When things are going at their worst, which has been quite often over the past couple of years, McKenzie can play like a round peg in a square hole.
His talent is never in doubt but his wonderfully kinetic style can feel out of sync with a modern game that tends towards pattern and procedure.
At the Cake Tin on Saturday, with another Chiefs performance destined for the loss column, McKenzie imposed his brand of energy on the match and stunned a suddenly clueless Hurricanes side.
It wasn't just his free-range running that was impressive. McKenzie mixed up his game nicely as he toggled between roaming at the back and slotting into first receiver.
His only real blemish was missing a kickable penalty that would have pushed the Chiefs to real safety beyond their 35-29 victory.
The Chiefs are not going to win any trophies this year, but they could win a few of their fans back.
It feels like the "winners" section of the column could at any moment turn into a Shane van Gisbergen testimonial page.
Even accounting for the fact that The Clubrooms learned to drive on New Plymouth's infamous one-way system, it is far from a petrolhead, but van Gisbergen has become appointment viewing.
There are few words that can do justice to what he achieved at Sandown on Saturday but to put it in its simplest terms, he came from 17th on the grid to win, passing the lead car on the first turn of the final lap, having passed the second and third cars in one move on the previous lap.
Nobody has come from that far back on the grid to win a Supercar race at Sandown.
That's not the half of it.
Van Gisbergen did it with a BROKEN COLLARBONE that he had surgery on a fortnight ago to put a bunch of screws in it to hold it together. It was his left wing that was damaged, too, the one that does all the gear shifts. Some of the legends of Australian motorsport were of the opinion van Gisbergen would run a couple of laps as a show of strength for sponsors and stakeholders before pitting and conceding to the pain – it's fair to say they struggled to find the superlatives when SvG not only stayed out on the track but started carving his way through the field.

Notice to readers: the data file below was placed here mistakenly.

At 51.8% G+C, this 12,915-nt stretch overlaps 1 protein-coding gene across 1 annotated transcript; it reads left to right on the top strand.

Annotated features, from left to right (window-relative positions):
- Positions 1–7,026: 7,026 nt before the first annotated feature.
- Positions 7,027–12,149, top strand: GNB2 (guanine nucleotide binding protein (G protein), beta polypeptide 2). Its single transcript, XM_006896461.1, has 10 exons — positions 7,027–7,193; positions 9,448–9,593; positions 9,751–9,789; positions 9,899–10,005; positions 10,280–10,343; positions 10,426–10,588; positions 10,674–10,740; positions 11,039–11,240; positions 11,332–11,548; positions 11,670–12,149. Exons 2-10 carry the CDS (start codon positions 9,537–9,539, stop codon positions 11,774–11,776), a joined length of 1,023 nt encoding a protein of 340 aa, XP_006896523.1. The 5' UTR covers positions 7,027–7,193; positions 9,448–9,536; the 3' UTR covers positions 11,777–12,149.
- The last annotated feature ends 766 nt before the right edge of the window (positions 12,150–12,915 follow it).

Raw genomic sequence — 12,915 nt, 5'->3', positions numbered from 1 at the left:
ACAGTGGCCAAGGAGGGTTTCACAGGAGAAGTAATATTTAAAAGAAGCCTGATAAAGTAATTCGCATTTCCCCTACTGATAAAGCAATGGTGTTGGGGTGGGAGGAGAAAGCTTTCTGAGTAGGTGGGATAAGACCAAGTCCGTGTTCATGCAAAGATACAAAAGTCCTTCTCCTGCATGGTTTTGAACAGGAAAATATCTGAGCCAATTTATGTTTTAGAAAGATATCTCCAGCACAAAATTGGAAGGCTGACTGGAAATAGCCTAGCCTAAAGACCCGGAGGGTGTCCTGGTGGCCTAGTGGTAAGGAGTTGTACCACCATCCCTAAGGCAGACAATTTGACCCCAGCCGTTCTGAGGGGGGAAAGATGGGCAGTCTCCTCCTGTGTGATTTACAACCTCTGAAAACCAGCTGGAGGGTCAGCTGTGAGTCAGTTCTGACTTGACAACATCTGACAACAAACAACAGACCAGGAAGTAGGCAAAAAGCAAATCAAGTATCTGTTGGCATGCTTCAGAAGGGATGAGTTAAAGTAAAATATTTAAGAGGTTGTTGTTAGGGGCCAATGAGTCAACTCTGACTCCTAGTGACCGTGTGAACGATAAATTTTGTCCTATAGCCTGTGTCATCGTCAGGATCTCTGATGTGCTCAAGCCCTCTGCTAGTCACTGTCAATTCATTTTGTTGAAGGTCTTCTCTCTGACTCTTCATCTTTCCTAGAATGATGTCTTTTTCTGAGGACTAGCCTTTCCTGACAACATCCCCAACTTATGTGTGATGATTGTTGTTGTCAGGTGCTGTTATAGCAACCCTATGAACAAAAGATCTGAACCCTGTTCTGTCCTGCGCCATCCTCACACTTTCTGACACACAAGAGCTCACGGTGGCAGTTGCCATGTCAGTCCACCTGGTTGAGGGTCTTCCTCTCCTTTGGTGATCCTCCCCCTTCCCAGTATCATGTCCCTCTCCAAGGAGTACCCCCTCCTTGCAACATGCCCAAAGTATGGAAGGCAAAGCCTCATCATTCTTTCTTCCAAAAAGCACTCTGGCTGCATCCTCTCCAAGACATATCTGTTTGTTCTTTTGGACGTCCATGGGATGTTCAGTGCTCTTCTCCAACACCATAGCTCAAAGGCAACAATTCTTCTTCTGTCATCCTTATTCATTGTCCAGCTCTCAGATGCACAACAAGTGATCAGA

Oh, something else happened, too. He turned up again on Sunday and in treacherous conditions won both races by 12 and 14 seconds respectively.
Cricket is a game where the line between success and failure can be imperceptibly small. For much of the summer, Boult has lived on the frustrating side of that line. He was never poor, but in the tests in particular – a handy but unspectacular 14 wickets at 35 – he looked like he was pressing and searching for the magic. When the ball wasn't swinging, which was often with the latest batch of red Kookaburras, he looked short of ideas.
Boult is one of the few senior New Zealand cricketers whose body language betrays him. You look at the likes of Kane Williamson, Tim Southee, Tom Latham and BJ Watling on the field and they're inscrutable. Boult, not so much.
In Dunedin against Bangladesh he struggled to get the smile off his face. It wasn't a fair fight: brand new white ball, swing in the air and a pitch with bounce. It might have been sold as a return to his best but that probably came earlier. Boult was superb in the T20 series against Australia, saving his best for the pivotal moments. To these eyes he was player of the series by a nose from Martin Guptill with Ish Sodhi a commendable third.
There are more important things in life than individual trinkets and the most important factor is that ahead of a massive winter of cricket, the best Boult is back, and that's enough to raise a smile.
The rugby world, which can feel a bit small and claustrophobic, is a better place when France are strong.
The comeback victory to deny Wales an improbable Grand Slam was a triumph of l'esprit humaine having found themselves down by 10 points and reduced to 14 men after Paul Willemse was sent off.
Les Bleus scored with 81 minutes and 33 seconds on the clock after working through an 11-phase attack that saw wing Brice Dulin score to make it 32-30. It was a fitting full stop on a game that swung wildly between all-out Wales attack and all-out French attack, with very little parity in between.